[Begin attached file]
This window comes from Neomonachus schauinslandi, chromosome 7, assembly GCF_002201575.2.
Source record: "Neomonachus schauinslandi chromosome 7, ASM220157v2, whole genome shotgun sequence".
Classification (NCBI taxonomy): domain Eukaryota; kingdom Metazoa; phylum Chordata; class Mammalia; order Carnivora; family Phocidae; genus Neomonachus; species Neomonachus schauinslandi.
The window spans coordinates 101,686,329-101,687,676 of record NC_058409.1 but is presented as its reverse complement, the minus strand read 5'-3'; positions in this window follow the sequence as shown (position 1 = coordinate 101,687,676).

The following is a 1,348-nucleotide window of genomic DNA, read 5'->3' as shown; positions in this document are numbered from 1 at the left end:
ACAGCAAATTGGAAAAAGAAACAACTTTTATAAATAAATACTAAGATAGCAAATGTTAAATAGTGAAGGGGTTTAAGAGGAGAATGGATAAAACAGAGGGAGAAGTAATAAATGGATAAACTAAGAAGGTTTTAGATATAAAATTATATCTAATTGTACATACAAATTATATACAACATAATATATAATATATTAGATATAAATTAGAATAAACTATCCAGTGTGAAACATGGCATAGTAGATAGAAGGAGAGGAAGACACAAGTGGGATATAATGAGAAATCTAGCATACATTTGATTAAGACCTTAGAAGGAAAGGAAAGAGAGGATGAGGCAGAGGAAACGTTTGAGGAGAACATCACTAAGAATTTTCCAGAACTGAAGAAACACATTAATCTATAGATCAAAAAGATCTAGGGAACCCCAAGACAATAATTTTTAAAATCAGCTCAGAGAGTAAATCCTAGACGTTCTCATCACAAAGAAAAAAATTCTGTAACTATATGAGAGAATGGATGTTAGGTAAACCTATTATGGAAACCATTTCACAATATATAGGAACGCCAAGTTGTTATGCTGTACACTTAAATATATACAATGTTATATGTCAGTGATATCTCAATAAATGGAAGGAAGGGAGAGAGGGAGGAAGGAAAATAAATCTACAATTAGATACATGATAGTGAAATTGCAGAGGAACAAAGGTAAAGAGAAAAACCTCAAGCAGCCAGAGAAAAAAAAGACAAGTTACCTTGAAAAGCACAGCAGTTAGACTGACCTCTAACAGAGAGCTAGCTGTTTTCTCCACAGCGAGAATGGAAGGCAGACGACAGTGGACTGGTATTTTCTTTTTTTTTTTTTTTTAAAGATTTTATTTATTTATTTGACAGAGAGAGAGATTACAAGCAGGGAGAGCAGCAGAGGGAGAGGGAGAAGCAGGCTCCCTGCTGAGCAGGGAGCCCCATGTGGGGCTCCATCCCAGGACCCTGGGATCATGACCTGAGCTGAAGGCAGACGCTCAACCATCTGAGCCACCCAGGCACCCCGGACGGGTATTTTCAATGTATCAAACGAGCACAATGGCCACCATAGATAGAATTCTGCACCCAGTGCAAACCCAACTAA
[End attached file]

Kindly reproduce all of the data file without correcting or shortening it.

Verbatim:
This window comes from Neomonachus schauinslandi, chromosome 7, assembly GCF_002201575.2.
Source record: "Neomonachus schauinslandi chromosome 7, ASM220157v2, whole genome shotgun sequence".
Classification (NCBI taxonomy): domain Eukaryota; kingdom Metazoa; phylum Chordata; class Mammalia; order Carnivora; family Phocidae; genus Neomonachus; species Neomonachus schauinslandi.
The window spans coordinates 101,686,329-101,687,676 of record NC_058409.1 but is presented as its reverse complement, the minus strand read 5'-3'; positions in this window follow the sequence as shown (position 1 = coordinate 101,687,676).

The following is a 1,348-nucleotide window of genomic DNA, read 5'->3' as shown; positions in this document are numbered from 1 at the left end:
ACAGCAAATTGGAAAAAGAAACAACTTTTATAAATAAATACTAAGATAGCAAATGTTAAATAGTGAAGGGGTTTAAGAGGAGAATGGATAAAACAGAGGGAGAAGTAATAAATGGATAAACTAAGAAGGTTTTAGATATAAAATTATATCTAATTGTACATACAAATTATATACAACATAATATATAATATATTAGATATAAATTAGAATAAACTATCCAGTGTGAAACATGGCATAGTAGATAGAAGGAGAGGAAGACACAAGTGGGATATAATGAGAAATCTAGCATACATTTGATTAAGACCTTAGAAGGAAAGGAAAGAGAGGATGAGGCAGAGGAAACGTTTGAGGAGAACATCACTAAGAATTTTCCAGAACTGAAGAAACACATTAATCTATAGATCAAAAAGATCTAGGGAACCCCAAGACAATAATTTTTAAAATCAGCTCAGAGAGTAAATCCTAGACGTTCTCATCACAAAGAAAAAAATTCTGTAACTATATGAGAGAATGGATGTTAGGTAAACCTATTATGGAAACCATTTCACAATATATAGGAACGCCAAGTTGTTATGCTGTACACTTAAATATATACAATGTTATATGTCAGTGATATCTCAATAAATGGAAGGAAGGGAGAGAGGGAGGAAGGAAAATAAATCTACAATTAGATACATGATAGTGAAATTGCAGAGGAACAAAGGTAAAGAGAAAAACCTCAAGCAGCCAGAGAAAAAAAAGACAAGTTACCTTGAAAAGCACAGCAGTTAGACTGACCTCTAACAGAGAGCTAGCTGTTTTCTCCACAGCGAGAATGGAAGGCAGACGACAGTGGACTGGTATTTTCTTTTTTTTTTTTTTTTAAAGATTTTATTTATTTATTTGACAGAGAGAGAGATTACAAGCAGGGAGAGCAGCAGAGGGAGAGGGAGAAGCAGGCTCCCTGCTGAGCAGGGAGCCCCATGTGGGGCTCCATCCCAGGACCCTGGGATCATGACCTGAGCTGAAGGCAGACGCTCAACCATCTGAGCCACCCAGGCACCCCGGACGGGTATTTTCAATGTATCAAACGAGCACAATGGCCACCATAGATAGAATTCTGCACCCAGTGCAAACCCAACTAA